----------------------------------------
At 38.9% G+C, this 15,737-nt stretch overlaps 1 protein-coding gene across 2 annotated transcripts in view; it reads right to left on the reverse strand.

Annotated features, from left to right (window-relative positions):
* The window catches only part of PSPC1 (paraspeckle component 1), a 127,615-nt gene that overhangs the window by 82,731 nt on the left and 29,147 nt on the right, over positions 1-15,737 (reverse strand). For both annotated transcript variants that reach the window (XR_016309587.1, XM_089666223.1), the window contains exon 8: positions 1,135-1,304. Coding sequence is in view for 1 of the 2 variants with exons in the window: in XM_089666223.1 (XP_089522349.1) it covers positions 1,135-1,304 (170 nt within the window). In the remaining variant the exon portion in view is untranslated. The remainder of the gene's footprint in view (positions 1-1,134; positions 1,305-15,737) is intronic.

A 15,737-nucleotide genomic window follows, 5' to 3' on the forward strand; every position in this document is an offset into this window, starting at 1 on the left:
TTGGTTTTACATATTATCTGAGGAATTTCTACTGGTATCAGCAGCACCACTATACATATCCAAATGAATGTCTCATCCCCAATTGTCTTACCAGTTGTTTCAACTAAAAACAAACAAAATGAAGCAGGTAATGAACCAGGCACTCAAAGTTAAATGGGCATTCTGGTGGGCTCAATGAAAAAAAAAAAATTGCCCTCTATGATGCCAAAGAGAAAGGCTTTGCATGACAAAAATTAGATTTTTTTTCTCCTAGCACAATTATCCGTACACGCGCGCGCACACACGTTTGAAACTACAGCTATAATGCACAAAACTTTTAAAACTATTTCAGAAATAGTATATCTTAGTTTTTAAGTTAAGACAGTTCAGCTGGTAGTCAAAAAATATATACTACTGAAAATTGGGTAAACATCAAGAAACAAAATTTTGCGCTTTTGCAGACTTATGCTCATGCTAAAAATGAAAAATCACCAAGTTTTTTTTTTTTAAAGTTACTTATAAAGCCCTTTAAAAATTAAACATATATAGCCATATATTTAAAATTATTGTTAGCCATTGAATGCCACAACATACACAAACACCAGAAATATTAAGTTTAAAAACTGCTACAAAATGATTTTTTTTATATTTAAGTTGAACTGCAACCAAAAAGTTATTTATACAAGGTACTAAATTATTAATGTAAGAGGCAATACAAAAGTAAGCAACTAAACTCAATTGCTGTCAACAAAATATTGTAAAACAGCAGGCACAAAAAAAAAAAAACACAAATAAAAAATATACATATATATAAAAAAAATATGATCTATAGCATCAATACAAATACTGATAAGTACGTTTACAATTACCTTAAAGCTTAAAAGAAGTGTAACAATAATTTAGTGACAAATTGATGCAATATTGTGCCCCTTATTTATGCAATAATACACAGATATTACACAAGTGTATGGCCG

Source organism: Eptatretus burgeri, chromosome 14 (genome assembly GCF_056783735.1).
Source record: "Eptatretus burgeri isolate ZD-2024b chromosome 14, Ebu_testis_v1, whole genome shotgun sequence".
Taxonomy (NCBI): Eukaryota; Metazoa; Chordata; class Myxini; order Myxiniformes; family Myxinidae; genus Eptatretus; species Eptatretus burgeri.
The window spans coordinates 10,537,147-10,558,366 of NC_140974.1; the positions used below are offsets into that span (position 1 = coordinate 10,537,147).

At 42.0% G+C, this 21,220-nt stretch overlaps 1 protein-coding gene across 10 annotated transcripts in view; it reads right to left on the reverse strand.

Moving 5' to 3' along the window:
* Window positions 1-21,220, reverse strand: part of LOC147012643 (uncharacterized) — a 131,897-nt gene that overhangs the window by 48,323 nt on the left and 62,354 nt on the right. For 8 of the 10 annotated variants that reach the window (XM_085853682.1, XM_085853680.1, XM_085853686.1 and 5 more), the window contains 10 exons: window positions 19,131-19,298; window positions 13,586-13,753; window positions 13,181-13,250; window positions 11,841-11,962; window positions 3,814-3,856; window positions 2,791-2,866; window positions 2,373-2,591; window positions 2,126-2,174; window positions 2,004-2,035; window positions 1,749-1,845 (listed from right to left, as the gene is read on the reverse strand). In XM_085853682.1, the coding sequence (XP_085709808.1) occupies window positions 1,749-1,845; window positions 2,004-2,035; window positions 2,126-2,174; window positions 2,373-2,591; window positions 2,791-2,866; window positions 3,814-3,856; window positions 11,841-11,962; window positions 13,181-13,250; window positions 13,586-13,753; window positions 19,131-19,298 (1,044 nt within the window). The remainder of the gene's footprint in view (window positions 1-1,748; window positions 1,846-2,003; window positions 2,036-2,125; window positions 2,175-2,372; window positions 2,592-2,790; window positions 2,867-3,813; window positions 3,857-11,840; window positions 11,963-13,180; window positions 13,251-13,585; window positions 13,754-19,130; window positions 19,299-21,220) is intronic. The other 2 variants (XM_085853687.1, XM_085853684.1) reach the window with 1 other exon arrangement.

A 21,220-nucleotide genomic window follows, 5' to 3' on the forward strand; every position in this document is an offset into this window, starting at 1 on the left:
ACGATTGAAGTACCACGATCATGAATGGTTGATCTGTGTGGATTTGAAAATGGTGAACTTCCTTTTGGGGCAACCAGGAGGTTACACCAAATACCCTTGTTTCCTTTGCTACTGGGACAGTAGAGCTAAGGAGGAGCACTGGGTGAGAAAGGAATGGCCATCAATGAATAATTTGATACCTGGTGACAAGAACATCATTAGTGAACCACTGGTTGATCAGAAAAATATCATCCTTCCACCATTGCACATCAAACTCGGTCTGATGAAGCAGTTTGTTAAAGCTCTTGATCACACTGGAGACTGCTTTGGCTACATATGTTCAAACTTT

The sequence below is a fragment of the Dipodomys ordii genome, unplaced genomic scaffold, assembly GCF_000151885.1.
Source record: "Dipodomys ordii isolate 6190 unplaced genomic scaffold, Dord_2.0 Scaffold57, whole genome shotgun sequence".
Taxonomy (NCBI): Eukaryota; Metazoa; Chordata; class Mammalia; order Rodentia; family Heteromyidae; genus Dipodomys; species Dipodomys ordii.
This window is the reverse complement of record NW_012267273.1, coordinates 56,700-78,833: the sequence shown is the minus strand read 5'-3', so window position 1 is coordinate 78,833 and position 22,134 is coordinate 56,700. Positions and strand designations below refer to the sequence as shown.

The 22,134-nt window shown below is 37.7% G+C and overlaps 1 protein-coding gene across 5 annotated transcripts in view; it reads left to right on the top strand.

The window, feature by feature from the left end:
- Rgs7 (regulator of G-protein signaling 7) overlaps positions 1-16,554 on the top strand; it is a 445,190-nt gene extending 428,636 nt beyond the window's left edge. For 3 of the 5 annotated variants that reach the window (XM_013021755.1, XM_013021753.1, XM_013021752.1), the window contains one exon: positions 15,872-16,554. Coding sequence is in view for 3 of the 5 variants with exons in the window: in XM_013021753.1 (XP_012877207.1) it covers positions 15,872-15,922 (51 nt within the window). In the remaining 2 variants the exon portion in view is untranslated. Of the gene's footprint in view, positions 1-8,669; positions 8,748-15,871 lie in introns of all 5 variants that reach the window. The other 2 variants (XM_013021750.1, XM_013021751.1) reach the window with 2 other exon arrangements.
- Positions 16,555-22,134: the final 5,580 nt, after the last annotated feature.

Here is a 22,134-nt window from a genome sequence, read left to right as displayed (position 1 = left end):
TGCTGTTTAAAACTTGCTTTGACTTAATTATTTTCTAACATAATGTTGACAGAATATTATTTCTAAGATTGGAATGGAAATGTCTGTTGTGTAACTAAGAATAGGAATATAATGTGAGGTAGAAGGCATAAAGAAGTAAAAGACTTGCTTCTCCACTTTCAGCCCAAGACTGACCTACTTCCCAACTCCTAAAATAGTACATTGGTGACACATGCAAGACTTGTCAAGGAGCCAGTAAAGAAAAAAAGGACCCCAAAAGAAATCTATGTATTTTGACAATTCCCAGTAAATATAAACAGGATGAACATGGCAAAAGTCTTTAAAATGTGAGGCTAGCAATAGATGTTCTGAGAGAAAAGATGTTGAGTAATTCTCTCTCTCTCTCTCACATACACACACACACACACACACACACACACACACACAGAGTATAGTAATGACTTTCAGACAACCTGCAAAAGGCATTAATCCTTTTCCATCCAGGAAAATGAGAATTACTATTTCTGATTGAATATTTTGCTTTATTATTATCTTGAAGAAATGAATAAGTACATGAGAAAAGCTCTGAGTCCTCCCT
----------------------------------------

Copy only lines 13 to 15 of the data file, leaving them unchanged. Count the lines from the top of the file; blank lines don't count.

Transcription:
A 21,220-nucleotide genomic window follows, 5' to 3' on the forward strand; every position in this document is an offset into this window, starting at 1 on the left:
ACGATTGAAGTACCACGATCATGAATGGTTGATCTGTGTGGATTTGAAAATGGTGAACTTCCTTTTGGGGCAACCAGGAGGTTACACCAAATACCCTTGTTTCCTTTGCTACTGGGACAGTAGAGCTAAGGAGGAGCACTGGGTGAGAAAGGAATGGCCATCAATGAATAATTTGATACCTGGTGACAAGAACATCATTAGTGAACCACTGGTTGATCAGAAAAATATCATCCTTCCACCATTGCACATCAAACTCGGTCTGATGAAGCAGTTTGTTAAAGCTCTTGATCACACTGGAGACTGCTTTGGCTACATATGTTCAAACTTT

The sequence below is a fragment of the Dipodomys ordii genome, unplaced genomic scaffold, assembly GCF_000151885.1.